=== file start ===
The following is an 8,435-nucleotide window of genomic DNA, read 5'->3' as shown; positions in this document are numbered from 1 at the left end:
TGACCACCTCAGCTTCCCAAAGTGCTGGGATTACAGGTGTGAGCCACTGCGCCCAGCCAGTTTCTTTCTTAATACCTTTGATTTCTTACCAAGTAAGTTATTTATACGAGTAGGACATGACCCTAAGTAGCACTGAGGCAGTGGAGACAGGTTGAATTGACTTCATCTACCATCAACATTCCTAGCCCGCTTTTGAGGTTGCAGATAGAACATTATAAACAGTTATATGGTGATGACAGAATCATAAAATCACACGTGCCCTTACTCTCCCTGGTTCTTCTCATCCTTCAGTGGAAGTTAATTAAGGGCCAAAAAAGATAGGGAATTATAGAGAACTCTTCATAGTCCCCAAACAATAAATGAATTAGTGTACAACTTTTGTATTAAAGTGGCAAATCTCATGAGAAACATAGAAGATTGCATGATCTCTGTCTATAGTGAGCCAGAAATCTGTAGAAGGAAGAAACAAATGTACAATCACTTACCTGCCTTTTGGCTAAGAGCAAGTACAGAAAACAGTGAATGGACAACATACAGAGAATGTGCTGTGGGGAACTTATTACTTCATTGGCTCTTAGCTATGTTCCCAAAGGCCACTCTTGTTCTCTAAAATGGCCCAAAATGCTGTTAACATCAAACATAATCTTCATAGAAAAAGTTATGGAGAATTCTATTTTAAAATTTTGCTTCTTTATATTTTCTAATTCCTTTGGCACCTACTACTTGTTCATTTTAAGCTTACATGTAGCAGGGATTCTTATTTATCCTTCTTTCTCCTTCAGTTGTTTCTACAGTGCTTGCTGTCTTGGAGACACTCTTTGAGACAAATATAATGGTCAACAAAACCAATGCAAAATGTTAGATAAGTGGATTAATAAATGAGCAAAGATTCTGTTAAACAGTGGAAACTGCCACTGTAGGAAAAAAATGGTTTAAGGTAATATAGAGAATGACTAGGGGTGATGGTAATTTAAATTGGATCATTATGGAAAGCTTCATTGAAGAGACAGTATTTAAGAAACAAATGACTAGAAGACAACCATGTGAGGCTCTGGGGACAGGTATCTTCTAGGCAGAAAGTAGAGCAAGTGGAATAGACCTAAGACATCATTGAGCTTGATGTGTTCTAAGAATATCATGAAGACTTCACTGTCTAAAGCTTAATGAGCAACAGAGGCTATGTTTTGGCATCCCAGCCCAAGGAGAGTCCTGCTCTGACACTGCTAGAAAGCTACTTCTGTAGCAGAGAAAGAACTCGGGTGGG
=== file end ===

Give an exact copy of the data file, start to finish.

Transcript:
The following is an 8,435-nucleotide window of genomic DNA, read 5'->3' as shown; positions in this document are numbered from 1 at the left end:
TGACCACCTCAGCTTCCCAAAGTGCTGGGATTACAGGTGTGAGCCACTGCGCCCAGCCAGTTTCTTTCTTAATACCTTTGATTTCTTACCAAGTAAGTTATTTATACGAGTAGGACATGACCCTAAGTAGCACTGAGGCAGTGGAGACAGGTTGAATTGACTTCATCTACCATCAACATTCCTAGCCCGCTTTTGAGGTTGCAGATAGAACATTATAAACAGTTATATGGTGATGACAGAATCATAAAATCACACGTGCCCTTACTCTCCCTGGTTCTTCTCATCCTTCAGTGGAAGTTAATTAAGGGCCAAAAAAGATAGGGAATTATAGAGAACTCTTCATAGTCCCCAAACAATAAATGAATTAGTGTACAACTTTTGTATTAAAGTGGCAAATCTCATGAGAAACATAGAAGATTGCATGATCTCTGTCTATAGTGAGCCAGAAATCTGTAGAAGGAAGAAACAAATGTACAATCACTTACCTGCCTTTTGGCTAAGAGCAAGTACAGAAAACAGTGAATGGACAACATACAGAGAATGTGCTGTGGGGAACTTATTACTTCATTGGCTCTTAGCTATGTTCCCAAAGGCCACTCTTGTTCTCTAAAATGGCCCAAAATGCTGTTAACATCAAACATAATCTTCATAGAAAAAGTTATGGAGAATTCTATTTTAAAATTTTGCTTCTTTATATTTTCTAATTCCTTTGGCACCTACTACTTGTTCATTTTAAGCTTACATGTAGCAGGGATTCTTATTTATCCTTCTTTCTCCTTCAGTTGTTTCTACAGTGCTTGCTGTCTTGGAGACACTCTTTGAGACAAATATAATGGTCAACAAAACCAATGCAAAATGTTAGATAAGTGGATTAATAAATGAGCAAAGATTCTGTTAAACAGTGGAAACTGCCACTGTAGGAAAAAAATGGTTTAAGGTAATATAGAGAATGACTAGGGGTGATGGTAATTTAAATTGGATCATTATGGAAAGCTTCATTGAAGAGACAGTATTTAAGAAACAAATGACTAGAAGACAACCATGTGAGGCTCTGGGGACAGGTATCTTCTAGGCAGAAAGTAGAGCAAGTGGAATAGACCTAAGACATCATTGAGCTTGATGTGTTCTAAGAATATCATGAAGACTTCACTGTCTAAAGCTTAATGAGCAACAGAGGCTATGTTTTGGCATCCCAGCCCAAGGAGAGTCCTGCTCTGACACTGCTAGAAAGCTACTTCTGTAGCAGAGAAAGAACTCGGGTGGG